Loukoumades, Moussaka, Spanakopita, Baklava, Maria Menounos, Dolmades…it just doesn’t stop. I just love the Greek culture…and the fact that they’re passionate people just like my Italian family. Translation: we’re loud and boisterous…and we love life! Because of that, there are endless gatherings of family and friends that somehow always seem to have incredible food at the heart.
I’ve always loved Greek food and fell in love with the Greek culture the first time I went to a Greek restaurant as a kid. It was full of fun and festivities…from endless dancing and hand clapping to the breaking of plates. As a kid, how can you not love a culture where you get to break plates!?! Count me in! I wanna be Greek!
Perhaps that explains why I decided to go Greek in college and joined Sigma Phi Epsilon (ΣΦE) fraternity while at Auburn:
I loved my time as a SigEp but as we all know, aside from the letters on the door, a fraternity has little to do with anything Greek and as for the food they served at the fraternity, um, well….yeah. Are you supposed to fry lettuce?
In all seriousness, I really started diving into Greek recipes after a trip to Michigan in 2015. I traveled there for Thanksgiving with a friend of mine whose family is Greek. One thing I know about American Greeks, they’re so hospitable and they know how to throw a Thanksgiving celebration!!! This is no run-of-the-mill holiday. This is table upon table of food…AMAZING GREEK and AMERICAN FOOD!
Just check out the cookie and pie table…need I say more?
During that Thanksgiving trip, I tried to position myself in the kitchen as my friend’s stepmom made Greek recipe after Greek recipe. I wanted to respect her stepmom’s territory, but secretly wanted to try and help out and learn as much as I could. Thankfully, she was more than gracious and put me to work helping her make Baklava. From that point, I was hooked and couldn’t wait to start experimenting with some of tips and tricks she gave me.
Just a couple of weeks after that amazing trip, I found myself building my first Baklava, layer by painstaking layer.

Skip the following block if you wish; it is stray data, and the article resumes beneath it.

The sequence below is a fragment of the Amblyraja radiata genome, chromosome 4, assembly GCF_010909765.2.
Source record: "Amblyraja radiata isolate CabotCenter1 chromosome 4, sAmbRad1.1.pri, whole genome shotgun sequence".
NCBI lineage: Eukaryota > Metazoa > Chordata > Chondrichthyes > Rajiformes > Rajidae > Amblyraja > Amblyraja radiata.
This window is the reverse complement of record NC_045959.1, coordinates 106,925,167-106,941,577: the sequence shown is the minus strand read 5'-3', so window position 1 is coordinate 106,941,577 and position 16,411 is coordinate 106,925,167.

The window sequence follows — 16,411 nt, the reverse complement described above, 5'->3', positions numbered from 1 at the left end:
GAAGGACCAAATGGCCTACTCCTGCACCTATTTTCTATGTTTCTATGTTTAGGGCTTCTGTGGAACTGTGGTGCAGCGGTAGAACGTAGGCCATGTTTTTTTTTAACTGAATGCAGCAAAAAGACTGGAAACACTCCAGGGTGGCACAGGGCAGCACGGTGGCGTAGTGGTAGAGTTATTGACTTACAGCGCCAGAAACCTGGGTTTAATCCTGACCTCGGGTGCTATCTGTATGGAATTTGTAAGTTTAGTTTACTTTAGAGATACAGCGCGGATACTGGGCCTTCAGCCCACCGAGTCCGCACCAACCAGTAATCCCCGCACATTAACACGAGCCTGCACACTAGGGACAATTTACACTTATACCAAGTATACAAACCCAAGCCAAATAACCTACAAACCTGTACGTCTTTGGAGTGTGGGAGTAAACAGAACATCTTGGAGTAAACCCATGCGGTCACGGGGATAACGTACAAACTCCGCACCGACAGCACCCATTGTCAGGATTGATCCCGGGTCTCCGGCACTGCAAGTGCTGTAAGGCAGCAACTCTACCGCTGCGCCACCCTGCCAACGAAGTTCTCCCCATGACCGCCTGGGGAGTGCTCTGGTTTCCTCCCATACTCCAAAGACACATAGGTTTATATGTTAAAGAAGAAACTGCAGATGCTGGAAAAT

Not bad for a first try, eh?
For Tiny Kitchen, I knew I wanted to craft a recipe that would not only give a shout out to the Greek culture, but incorporate a bit of my Italian heritage, as an homage to these two great cultures that share a passion for food, family and friends. Immediately, I thought I could do a Greek twist on the traditional Italian Frittata…and that’s exactly what I did with this recipe.
I experimented a bit with traditional Greek flavors, like feta cheese, spinach and Kalamata olives. I was a bit hesitant, at first, about adding the olives thinking they might be too tangy and overpowering for this dish, but they complement it so well. The sautéing of the olives first mutes the acidity a bit, leaving a rich, sophisicated olive flavor that really helps make this dish.
Frittatas make a great breakfast. But they’re also very versatile because they’re hearty enough to make them in advance, store them in the fridge and serve them cold for brunch or as part of a picnic.
If you’re used to making a traditional omelet, you’re half way to a Frittata and I encourage you to give this one a shot.
Once you master this Greek-inspired one, start getting creative with your own! Until next time, in honor of Greek Independence Day on March 25, ΖΗΤΩ Η ΕΛΛΑΣ! Long live Greece!
Big Fat Greek Frittata
Yield 1 8" Frittata
Loukoumades, Moussaka and Yanni…three of the greatest things to come outta Greece! In celebration of the Greek culture, we’re cooking up our Frittata with golden Greek touch! ΖΗΤΩ Η ΕΛΛΑΣ! Long live Greece!
SO WHAT YOU'RE GONNA NEED IS:
- (6) large Eggs: Available Here
- (1 1/2) Tablespoons Feta Cheese: Available Here
- (1/2) cup Baby Spinach: Available Here
- (5) Cherry Tomatoes: Available Here
- (5) Kalamata Olives (pitted): Available Here
- (3) Scallions: Available Here
- (1) Tablespoon Butter: Available Here
- (To taste) Salt: Available Here
- (To taste) Pepper: Available Here
YOU'LL ALSO NEED:
- Small (8 in.) Skillet: Available Here
- Silicone Spatula: Available Here
- Sharp Knife: Available Here
Prepare the Eggs:
- Crack Eggs into a small Bowl. Add Salt and Pepper. Whisk until thoroughly mixed.
- Add Feta Cheese to Beaten Egg. Give it a slight mix.
Prepare the Ingredients:
- Slice Olives and Tomatoes in Half.
- Cut whites of Scallions in to 1/4 inch slices.
- Cut greens of Scallions in to 1/8 inch slices and keep for a garnish.
- Hand tear Baby Spinach into bite-sized pieces
Cook it up…first on the stove, then under the broiler:
- In a small frying pan over medium heat, add 1/2 Tablespoon of Butter.
- Immediately add Olives, Tomatoes, Baby Spinach and only the whites of the Scallions.
- Sauté until heated through and the Spinach is wilted and water has cooked out.
- Add remaining 1/2 Tablespoon butter to keep egg from sticking.
- Add Egg mixture and cook until the Egg starts to set firm up around the sides.
- Place under 400° broiler for about 4 minutes or until the egg is nice and golden brown on top.
Courses Breakfast, Brunch
Cuisine Greek, Italian